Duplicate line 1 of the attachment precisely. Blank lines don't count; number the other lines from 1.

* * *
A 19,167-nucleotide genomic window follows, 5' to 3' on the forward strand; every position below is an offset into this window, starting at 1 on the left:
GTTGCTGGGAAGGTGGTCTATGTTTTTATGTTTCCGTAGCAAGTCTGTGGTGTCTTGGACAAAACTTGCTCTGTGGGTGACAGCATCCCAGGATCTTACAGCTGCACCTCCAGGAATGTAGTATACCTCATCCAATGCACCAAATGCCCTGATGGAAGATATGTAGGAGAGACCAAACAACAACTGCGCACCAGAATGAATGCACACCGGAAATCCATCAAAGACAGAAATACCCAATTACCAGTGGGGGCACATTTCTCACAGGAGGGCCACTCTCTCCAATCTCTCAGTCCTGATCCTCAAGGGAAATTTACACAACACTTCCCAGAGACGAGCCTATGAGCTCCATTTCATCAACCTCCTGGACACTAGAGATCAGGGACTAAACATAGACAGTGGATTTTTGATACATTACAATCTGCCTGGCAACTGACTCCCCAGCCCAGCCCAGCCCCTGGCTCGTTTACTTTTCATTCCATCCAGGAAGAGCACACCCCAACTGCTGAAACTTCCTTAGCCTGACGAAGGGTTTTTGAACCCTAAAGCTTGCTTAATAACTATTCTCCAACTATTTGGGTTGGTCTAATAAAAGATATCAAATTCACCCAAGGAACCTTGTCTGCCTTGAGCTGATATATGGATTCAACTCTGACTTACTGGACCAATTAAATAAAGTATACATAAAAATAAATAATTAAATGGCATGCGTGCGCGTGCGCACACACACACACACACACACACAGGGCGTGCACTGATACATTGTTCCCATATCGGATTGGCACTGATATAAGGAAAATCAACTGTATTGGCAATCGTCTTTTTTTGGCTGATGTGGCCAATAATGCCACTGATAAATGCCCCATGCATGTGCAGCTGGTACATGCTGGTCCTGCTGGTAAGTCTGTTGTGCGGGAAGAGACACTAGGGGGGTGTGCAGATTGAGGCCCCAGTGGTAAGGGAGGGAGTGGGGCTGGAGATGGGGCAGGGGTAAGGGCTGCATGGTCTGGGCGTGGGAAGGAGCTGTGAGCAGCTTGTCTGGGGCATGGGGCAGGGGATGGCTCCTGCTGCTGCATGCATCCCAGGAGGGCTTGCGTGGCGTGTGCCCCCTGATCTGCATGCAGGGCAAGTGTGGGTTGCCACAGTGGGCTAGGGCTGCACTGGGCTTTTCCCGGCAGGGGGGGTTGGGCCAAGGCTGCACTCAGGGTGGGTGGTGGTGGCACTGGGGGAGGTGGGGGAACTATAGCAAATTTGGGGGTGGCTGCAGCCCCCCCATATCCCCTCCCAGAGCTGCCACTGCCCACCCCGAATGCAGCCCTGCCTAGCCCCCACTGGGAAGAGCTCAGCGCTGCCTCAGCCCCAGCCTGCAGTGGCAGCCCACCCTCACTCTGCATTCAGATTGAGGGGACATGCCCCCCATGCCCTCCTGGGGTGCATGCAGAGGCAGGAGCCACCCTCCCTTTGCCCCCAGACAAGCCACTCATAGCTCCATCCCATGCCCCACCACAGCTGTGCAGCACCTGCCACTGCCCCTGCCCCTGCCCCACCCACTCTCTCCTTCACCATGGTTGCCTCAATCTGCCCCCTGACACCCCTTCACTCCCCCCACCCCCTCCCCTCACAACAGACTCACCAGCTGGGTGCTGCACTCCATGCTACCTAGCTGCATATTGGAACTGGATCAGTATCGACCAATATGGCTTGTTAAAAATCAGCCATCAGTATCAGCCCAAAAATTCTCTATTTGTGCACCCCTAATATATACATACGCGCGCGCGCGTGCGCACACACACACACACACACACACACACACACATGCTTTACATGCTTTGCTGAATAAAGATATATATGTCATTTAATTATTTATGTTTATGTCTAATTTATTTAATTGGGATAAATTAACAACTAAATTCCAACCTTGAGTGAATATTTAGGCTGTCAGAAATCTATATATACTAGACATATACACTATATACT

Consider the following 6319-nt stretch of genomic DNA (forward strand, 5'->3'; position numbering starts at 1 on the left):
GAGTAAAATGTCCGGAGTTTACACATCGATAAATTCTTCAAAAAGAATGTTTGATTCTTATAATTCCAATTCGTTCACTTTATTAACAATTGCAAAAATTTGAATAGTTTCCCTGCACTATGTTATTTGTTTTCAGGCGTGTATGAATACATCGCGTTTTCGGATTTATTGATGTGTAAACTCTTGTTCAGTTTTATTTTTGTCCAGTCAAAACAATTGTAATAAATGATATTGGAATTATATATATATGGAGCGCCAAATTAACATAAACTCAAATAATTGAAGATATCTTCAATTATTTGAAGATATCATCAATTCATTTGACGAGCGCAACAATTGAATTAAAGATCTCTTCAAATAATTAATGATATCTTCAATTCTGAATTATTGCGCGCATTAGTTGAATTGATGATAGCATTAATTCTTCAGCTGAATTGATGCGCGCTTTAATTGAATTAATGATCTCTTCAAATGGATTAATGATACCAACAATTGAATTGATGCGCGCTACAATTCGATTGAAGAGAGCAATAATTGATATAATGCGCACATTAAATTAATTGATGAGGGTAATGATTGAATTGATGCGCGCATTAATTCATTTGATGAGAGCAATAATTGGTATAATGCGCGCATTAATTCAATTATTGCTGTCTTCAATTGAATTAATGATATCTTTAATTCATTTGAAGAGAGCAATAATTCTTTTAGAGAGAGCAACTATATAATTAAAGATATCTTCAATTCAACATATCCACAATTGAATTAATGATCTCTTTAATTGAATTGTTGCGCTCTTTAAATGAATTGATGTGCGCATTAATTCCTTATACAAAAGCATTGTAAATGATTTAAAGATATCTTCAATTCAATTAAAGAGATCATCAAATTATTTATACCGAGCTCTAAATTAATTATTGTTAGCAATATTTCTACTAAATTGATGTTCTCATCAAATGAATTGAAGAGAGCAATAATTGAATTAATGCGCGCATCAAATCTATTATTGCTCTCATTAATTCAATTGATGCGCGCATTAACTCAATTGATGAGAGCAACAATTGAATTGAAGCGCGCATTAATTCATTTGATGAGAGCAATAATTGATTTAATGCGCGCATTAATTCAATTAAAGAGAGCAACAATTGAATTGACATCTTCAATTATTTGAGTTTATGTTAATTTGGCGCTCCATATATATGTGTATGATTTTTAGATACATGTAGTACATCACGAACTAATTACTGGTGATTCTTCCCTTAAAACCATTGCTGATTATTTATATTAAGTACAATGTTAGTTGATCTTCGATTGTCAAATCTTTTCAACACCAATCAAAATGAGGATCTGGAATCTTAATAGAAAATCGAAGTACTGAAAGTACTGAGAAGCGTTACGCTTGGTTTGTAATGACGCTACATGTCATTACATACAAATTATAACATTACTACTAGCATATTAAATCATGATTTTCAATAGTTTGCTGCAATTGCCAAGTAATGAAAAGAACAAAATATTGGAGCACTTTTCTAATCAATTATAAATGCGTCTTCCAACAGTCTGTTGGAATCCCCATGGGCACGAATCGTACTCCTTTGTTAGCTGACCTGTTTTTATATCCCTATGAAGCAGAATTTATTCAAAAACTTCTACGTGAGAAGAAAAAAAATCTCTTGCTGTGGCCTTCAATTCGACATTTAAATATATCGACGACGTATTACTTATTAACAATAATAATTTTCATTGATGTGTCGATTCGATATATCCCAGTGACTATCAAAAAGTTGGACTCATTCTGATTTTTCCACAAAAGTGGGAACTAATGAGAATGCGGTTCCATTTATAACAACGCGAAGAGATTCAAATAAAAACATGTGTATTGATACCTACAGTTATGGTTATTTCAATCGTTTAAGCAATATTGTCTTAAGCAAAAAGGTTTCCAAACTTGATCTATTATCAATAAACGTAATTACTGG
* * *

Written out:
A 19,167-nucleotide genomic window follows, 5' to 3' on the forward strand; every position below is an offset into this window, starting at 1 on the left: